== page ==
In 1986, he joined the Young Christian Workers (YCW) as a full-time staff member. The NGO advocated the organisation of young workers. Somyot got to learn how the workers lived their lives, and planned together with them for schemes to better their livelihood. An NGO with international networks in Asia, Europe and America, YCW had members from factories in Phra Pra Daeng and Bang Pli, Samut Prakan and Ransit, Pathumthani. As coordinator and staff member, Somyot was instrumental in the campaigns for social security law promoting the organisation and education among union members.

In 1991, after the seizure of power by the National Peace Keeping Council (NPKC) from the civilian government led by Prime Minister General Chartchai Chunhawan, Somyot and his colleagues started the Project to Train Workers on Documentation and Information. With support from activist friends domestically and abroad, his project developed later into the Center for Labour Information Service and Training (CLIST), with the aims to:

  1. Train and raise awareness of workers on their rights.
  2. Promote the organisation of workers to increase their bargaining power and to effectively demand improvement of working condition to enhance their quality of life.
  3. Advocate democratic unionisation.
  4. Promote the roles and organisation of women workers and women leaderships.
  5. Advocate amendments to the labour law to better protect labour rights and benefits and to help protect their rights when their rights are disrespected or violated.
  6. Train and provide other educational activities to help workers be aware of their rights.
  7. Promote organisation among the workers so that they can use it to increase their leverage to demand the improvement of working condition and enhance their quality of life.

For more than a decade at CLIST, Somyot fought together with workers and labour movements and their many demands have been met. For example, the enactment of Social Security Act, 90 day-maternity leave, an increase of child support allowances, support and solidarity given to particular labour movements, such as the Kader workers, Thai-Belgium workers, Eden Group workers, etc., until they could get severance pay higher than the amount prescribed by law.

In addition, CLIST under Somyot’s management also gave fervent support to help women workers form the Women Workers for Freedom Group, the formation of the Chemical Workers Unions Alliance (CWUA) and the Alliance of Democratic Trade Unions (ADTU). Due to budget problem, CLIST had to terminate all activities in May 2007 after 16 years (1991-2007) under the directorship of Somyot.

Somyot’s published works on political and labour issues include:

  • Unemployment Benefit (Social Security): The hope of employees and unemployed workers
  • The meaning and value of labour union
  • Collective Bargaining and Negotiation   
  • An exposé of Thaksin
  • Under the evil rule 

His inspiration to work on labour issue stems from his experience working in a Volvo car factory. He chose to work there for a short stint in order to learn how difficult the life of a worker was and later produced a manual on how the workers can propose their demands. His easy-to-read manual also helps the workers understand how they are put under exploitative environment and how the economic rent has been stolen from them.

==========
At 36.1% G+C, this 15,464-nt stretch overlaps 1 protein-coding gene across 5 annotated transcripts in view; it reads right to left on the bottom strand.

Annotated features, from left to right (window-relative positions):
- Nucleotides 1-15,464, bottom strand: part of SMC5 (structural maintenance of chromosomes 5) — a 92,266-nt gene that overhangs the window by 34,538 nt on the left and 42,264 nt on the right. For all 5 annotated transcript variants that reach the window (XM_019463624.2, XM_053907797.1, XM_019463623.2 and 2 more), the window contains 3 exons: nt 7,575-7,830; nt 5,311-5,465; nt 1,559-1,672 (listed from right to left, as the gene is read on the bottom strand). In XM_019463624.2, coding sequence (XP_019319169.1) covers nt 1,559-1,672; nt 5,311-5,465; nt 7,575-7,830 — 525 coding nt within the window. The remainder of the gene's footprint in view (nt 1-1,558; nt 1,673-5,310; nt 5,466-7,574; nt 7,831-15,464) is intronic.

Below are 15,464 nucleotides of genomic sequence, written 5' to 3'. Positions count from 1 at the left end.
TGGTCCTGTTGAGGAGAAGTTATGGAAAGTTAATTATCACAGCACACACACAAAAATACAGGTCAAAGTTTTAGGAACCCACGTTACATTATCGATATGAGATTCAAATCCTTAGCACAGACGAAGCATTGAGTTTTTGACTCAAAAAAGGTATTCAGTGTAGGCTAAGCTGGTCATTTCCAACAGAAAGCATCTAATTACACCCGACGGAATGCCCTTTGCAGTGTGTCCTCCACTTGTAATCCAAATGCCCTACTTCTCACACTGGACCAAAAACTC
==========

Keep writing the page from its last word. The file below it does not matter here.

With the closure of CLIST, Somyot turned to journalism, which he has been keen on and became editor of Siam Parithat (Siam Review). 

After the coup on September 19, 2006, Somyot joined the movement to oppose the Council for Democratic Reform (CDR), the coup maker. He joined the National United Front of Democracy Against Dictatorship, which has later developed into the United Front for Democracy Against Dictatorship (UDD) and later became part of the second batch of its core members. 

While mobilising against the September 19 coup, Somyot formed the 24th of June for Democracy Group in early June 2007, during the commemoration of the 75th anniversary of the establishment of democracy in Thailand. The 24th of June for Democracy Group aims to (1) disseminate information and instil the spirit of democracy in general public, (2) mobilise people from all walks of life to against any form of dictatorship, (3) collaborate with civic organisations inside and outside the country to promote democratic society for justice, rights, liberties and equality in society. 

Although Somyot was part of the second batch of the core members of UDD, in May 2007 he quit from the role and ceased to be a UDD leader and has not been involved with any activity by UDD.  

On May 24, 2010, Somyot was arrested on a warrant. He was held in custody together with assistant professor Suthachai Yimprasert, from the faculty of arts at Chulalongkorn University. They were arrested as alleged offenders under Section 11(1) of the Emergency Decree on Government Administration in States of Emergency B.E. 2548 (2005), which allows the arrest and detention of "a person suspected of having a role in causing the emergency situation, or being an instigator, making the propagation, a supporter of such act or concealing relevant information relating to the act which caused the State of Emergency”.

When he was arrested, he was editor of the Voice of the Downtrodden. He wanted to make the magazine a mouthpiece for the lower class, the people whose voices are not heard in society, so that they can convey their feeling and needs. His professional journalism has always been steered toward the candid portrayal political, economic and social issues. 

On June 12, 2010, the court dismissed the request by Center for Resolution of Emergency Situation (CRES) to extend the detention of Somyot for the third time claiming that there was no necessity to hold him in custody as the unrest has been put out and therefore he should be released. He was released after being in detention for 19 days.

Somyot was charged under draconian lese majeste law after he was arrested and imprisoned without rights to bail on April 30, 2011. After being detained for 84 days, he was brought to court and charged on  the August 25, 2011.